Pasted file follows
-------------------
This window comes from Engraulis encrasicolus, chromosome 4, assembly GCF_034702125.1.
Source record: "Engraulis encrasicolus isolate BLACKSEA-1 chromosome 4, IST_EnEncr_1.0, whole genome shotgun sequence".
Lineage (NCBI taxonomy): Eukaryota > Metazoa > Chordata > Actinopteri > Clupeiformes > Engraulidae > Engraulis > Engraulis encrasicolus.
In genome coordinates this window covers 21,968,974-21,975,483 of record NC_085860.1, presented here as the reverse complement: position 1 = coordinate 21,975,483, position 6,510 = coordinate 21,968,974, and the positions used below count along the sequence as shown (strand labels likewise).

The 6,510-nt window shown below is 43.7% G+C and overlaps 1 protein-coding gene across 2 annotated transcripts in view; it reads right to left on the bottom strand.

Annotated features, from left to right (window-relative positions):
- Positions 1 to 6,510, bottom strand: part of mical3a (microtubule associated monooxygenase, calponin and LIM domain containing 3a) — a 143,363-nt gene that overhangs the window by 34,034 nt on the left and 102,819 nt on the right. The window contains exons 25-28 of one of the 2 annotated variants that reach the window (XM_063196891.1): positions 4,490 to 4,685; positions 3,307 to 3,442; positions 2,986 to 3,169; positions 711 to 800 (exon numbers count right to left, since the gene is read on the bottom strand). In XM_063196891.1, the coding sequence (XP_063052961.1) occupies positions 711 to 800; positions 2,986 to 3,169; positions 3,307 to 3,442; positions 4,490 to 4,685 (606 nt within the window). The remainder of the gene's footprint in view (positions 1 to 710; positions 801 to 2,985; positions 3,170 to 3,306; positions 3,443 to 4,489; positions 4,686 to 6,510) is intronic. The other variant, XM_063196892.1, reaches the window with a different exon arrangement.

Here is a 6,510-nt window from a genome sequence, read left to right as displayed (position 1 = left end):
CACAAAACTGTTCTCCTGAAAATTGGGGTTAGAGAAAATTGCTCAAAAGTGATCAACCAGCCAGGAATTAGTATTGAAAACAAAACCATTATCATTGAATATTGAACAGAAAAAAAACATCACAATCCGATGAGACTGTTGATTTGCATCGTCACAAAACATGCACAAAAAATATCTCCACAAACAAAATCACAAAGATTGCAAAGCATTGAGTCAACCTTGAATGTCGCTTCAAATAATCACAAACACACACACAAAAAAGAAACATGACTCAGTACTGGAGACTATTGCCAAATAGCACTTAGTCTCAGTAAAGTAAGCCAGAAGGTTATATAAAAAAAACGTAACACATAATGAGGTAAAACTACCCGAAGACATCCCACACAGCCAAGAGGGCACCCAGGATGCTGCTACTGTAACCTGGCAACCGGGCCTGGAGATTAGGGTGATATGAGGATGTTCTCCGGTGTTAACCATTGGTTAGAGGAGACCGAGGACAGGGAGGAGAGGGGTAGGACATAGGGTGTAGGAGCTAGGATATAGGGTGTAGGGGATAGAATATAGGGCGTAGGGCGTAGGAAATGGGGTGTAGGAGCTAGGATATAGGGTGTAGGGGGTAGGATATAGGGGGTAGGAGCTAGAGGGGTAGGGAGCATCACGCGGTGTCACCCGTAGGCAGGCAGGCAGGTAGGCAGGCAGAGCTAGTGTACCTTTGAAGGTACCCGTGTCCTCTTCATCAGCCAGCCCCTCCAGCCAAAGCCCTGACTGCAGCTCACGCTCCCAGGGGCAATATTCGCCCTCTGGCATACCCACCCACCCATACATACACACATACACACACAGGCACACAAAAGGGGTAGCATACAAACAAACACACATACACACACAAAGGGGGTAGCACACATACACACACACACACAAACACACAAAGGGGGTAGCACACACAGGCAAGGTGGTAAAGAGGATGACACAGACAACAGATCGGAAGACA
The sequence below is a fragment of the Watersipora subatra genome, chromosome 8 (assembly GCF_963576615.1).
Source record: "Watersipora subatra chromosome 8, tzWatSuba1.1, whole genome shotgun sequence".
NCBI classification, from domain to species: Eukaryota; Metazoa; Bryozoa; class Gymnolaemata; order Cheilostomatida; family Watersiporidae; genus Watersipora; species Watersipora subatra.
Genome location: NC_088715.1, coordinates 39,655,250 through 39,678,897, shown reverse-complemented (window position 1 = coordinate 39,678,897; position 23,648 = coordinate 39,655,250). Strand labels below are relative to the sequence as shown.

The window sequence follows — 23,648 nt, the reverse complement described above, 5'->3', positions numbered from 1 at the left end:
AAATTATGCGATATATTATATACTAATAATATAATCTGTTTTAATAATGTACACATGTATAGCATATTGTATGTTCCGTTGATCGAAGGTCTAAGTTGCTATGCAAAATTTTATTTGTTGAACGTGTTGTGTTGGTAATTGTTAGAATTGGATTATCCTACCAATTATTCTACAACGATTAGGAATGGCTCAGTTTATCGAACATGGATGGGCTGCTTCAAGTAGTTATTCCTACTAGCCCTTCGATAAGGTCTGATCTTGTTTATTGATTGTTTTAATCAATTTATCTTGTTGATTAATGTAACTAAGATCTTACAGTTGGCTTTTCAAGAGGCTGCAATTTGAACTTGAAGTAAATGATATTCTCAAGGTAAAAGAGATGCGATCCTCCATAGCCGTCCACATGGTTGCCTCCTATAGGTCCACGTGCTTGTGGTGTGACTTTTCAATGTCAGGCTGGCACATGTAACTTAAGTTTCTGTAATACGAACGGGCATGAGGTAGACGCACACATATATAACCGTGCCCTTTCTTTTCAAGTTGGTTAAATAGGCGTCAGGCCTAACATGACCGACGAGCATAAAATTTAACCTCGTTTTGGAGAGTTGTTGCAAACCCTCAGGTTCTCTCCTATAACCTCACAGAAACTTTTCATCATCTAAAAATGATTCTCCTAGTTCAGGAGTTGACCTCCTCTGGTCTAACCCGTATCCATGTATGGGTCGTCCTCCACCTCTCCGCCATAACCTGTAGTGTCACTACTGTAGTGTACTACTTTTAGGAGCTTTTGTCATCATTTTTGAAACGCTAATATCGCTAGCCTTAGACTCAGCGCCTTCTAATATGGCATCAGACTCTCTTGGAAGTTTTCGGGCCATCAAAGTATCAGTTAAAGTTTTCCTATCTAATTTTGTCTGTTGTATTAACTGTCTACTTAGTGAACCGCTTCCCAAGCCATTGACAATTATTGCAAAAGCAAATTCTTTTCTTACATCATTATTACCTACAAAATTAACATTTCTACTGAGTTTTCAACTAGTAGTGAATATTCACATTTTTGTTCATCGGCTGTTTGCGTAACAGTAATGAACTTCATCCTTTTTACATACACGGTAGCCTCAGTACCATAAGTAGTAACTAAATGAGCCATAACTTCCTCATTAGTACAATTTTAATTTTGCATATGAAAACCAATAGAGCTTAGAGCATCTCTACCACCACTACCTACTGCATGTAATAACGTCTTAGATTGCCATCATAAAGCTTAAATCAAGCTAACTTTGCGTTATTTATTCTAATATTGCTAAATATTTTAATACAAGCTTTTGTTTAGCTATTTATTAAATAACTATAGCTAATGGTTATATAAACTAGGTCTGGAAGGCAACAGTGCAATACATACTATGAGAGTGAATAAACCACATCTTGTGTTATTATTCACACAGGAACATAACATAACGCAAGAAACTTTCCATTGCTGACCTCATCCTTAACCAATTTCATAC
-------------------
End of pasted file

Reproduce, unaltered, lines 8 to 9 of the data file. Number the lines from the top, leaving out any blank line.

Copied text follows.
Here is a 6,510-nt window from a genome sequence, read left to right as displayed (position 1 = left end):
CACAAAACTGTTCTCCTGAAAATTGGGGTTAGAGAAAATTGCTCAAAAGTGATCAACCAGCCAGGAATTAGTATTGAAAACAAAACCATTATCATTGAATATTGAACAGAAAAAAAACATCACAATCCGATGAGACTGTTGATTTGCATCGTCACAAAACATGCACAAAAAATATCTCCACAAACAAAATCACAAAGATTGCAAAGCATTGAGTCAACCTTGAATGTCGCTTCAAATAATCACAAACACACACACAAAAAAGAAACATGACTCAGTACTGGAGACTATTGCCAAATAGCACTTAGTCTCAGTAAAGTAAGCCAGAAGGTTATATAAAAAAAACGTAACACATAATGAGGTAAAACTACCCGAAGACATCCCACACAGCCAAGAGGGCACCCAGGATGCTGCTACTGTAACCTGGCAACCGGGCCTGGAGATTAGGGTGATATGAGGATGTTCTCCGGTGTTAACCATTGGTTAGAGGAGACCGAGGACAGGGAGGAGAGGGGTAGGACATAGGGTGTAGGAGCTAGGATATAGGGTGTAGGGGATAGAATATAGGGCGTAGGGCGTAGGAAATGGGGTGTAGGAGCTAGGATATAGGGTGTAGGGGGTAGGATATAGGGGGTAGGAGCTAGAGGGGTAGGGAGCATCACGCGGTGTCACCCGTAGGCAGGCAGGCAGGTAGGCAGGCAGAGCTAGTGTACCTTTGAAGGTACCCGTGTCCTCTTCATCAGCCAGCCCCTCCAGCCAAAGCCCTGACTGCAGCTCACGCTCCCAGGGGCAATATTCGCCCTCTGGCATACCCACCCACCCATACATACACACATACACACACAGGCACACAAAAGGGGTAGCATACAAACAAACACACATACACACACAAAGGGGGTAGCACACATACACACACACACACAAACACACAAAGGGGGTAGCACACACAGGCAAGGTGGTAAAGAGGATGACACAGACAACAGATCGGAAGACA